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AIDS: The Impact Of Unsafe Needles & Blood - 2003-08-22


The group Physicians for Human Rights says millions of HIV infections could be prevented by avoiding, what it calls, “unsafe health care.”

When HIV was identified 20 years ago as the virus that causes AIDS, western countries took action to protect their blood supplies. They also required medical personnel and dentists to wear gloves and masks and use only disposable syringes. That is, needles that can only be used for a single injection.

That wasn’t the case in many developing countries. It still isn’t. Holly Burkhalter is a member of Physicians for Human Rights.

She says, "Can you imagine going to the doctor and coming away with an incurable disease? That’s what’s happening."

She says, “In AIDS-burdened countries, leading authorities on the pandemic, as well as doctors and health ministers, have all failed to prevent infections from unsafe health care.”

She says current health policy focuses on heterosexual transmission as the overwhelming cause of HIV infection.

She says, "I think that’s the wrong way to look at the problem. I mean maybe their numbers are right or maybe they’re wrong. There are some who say, having scrutinized all of the available demography of the pandemic, that say there’s no way that 90 percent of the AIDS transmissions in Africa could be from heterosexual contact. That is not the way the epidemic has grown anywhere else on earth. In the United States, for example, it never broke out in the general population with that kind of speed or those kinds of percentages. It’s not that way in east Europe; it’s not that way in Asia."

Her Physicians for Human Rights colleague, Eric Friedman, says the emphasis on sexual transmission has left little money for other prevention measures.

He says, "Because dollars have been far, far too scarce and continue to be, the focus of the people working on this has been on sexual transmission. The particularly sad part is blood transfusion infections, we know how to prevent those. We know how to prevent, relatively simply, unsafe medical injections."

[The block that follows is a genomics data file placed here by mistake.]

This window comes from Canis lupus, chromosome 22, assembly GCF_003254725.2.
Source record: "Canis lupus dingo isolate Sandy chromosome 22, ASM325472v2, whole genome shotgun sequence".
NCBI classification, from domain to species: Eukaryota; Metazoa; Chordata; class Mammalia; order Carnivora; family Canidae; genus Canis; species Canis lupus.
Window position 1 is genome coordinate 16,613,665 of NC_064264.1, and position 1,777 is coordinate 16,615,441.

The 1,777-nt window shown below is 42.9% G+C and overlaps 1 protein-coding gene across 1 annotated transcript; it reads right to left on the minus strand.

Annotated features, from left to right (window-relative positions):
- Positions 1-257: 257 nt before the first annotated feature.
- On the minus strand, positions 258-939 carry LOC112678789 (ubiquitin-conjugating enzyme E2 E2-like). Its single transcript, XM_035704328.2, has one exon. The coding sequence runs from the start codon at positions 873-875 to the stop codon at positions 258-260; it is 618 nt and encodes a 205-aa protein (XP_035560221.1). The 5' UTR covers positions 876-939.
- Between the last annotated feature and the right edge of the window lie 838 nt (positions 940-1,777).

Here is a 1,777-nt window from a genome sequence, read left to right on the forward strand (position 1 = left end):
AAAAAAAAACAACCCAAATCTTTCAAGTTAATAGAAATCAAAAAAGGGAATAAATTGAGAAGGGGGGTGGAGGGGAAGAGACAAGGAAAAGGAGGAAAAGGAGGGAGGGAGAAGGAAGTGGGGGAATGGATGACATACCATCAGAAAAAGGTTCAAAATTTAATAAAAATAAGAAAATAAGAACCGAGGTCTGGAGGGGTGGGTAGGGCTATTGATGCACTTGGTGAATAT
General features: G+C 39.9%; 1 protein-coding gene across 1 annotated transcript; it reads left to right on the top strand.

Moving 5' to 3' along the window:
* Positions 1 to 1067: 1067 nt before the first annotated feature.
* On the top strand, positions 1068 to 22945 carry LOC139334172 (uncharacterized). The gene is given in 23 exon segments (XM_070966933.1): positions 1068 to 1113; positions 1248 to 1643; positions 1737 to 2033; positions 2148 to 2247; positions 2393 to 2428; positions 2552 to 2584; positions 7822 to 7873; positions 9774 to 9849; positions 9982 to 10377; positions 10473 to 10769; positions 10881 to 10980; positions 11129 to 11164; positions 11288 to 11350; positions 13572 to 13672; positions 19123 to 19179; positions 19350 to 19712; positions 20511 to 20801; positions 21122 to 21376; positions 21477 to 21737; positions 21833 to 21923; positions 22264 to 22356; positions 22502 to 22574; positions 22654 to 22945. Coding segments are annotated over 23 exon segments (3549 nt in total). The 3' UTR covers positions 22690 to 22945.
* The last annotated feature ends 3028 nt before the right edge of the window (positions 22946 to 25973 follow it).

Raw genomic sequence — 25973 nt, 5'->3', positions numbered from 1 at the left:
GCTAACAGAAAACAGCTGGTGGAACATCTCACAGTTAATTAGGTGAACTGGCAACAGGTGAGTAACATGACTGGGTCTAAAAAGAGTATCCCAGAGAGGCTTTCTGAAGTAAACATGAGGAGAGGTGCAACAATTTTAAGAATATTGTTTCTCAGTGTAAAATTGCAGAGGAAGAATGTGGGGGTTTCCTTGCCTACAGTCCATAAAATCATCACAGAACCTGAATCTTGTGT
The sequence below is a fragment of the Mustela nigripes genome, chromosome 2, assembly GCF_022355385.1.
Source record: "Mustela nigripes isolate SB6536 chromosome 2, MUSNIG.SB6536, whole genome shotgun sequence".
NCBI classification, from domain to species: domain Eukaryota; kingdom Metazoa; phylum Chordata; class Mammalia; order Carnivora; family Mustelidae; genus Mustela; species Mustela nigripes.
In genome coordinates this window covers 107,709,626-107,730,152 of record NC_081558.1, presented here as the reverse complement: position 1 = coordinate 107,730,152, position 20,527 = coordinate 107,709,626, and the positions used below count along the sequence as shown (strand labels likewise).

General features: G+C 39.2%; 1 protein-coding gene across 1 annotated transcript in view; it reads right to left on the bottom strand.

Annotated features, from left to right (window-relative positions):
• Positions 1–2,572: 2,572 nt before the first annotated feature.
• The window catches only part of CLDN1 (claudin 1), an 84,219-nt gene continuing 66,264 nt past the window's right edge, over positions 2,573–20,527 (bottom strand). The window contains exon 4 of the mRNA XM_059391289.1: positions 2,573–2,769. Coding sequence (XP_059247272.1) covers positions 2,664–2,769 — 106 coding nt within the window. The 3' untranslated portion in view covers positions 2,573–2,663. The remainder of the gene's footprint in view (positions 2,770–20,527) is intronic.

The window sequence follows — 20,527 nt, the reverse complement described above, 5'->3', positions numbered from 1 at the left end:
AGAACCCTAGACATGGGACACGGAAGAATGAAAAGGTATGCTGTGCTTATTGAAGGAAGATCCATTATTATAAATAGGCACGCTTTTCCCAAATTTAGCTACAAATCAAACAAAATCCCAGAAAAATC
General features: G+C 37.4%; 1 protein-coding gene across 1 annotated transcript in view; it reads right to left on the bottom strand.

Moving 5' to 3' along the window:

He says it’s a lot harder to change peoples’ behavior. Mr. Friedman also says many people in developing countries have a misperception about injections.

He says, "About 70 to 90 percent of injections in developing countries are given unnecessarily. Often it’s because there’s the perception that injections are the best form of medicine, from high tech western medicine. So they’re considered good when in fact many of the times injections are simply unnecessary at all. Other times, oral forms of medication could be given."

Holly Burkhalter has strong words for World Health Organization officials. She says of WHO’s 19 “core components” of effective AIDS policy safe injections is not among them.

She asks, "Why didn’t you? When you promoted your best practices for AIDS policy at the World Health organization meeting in Geneva three months ago – after all of this new data has come forward – how could you have missed, included in these 19 interventions you didn’t mention needles at all. And needles are thought to account by their own estimates for a quarter of the infections in India. How could they have missed it?"

On its website, The World Health Organization says, “Injections are meant to heal, not to harm. They should only be used safely and when needed.” It warns poor injection practices “are a waste of precious healthcare resources, transmit pathogens on a large scale; reduce productivity through an unacceptably heavy burden of disease.”

Ms. Burkhalter and Mr. Freidman expect the issue to get more attention next month at an international AIDS conference in Nairobi. Following that she says another meeting will be held in the Kenyan capital promoting safe injections.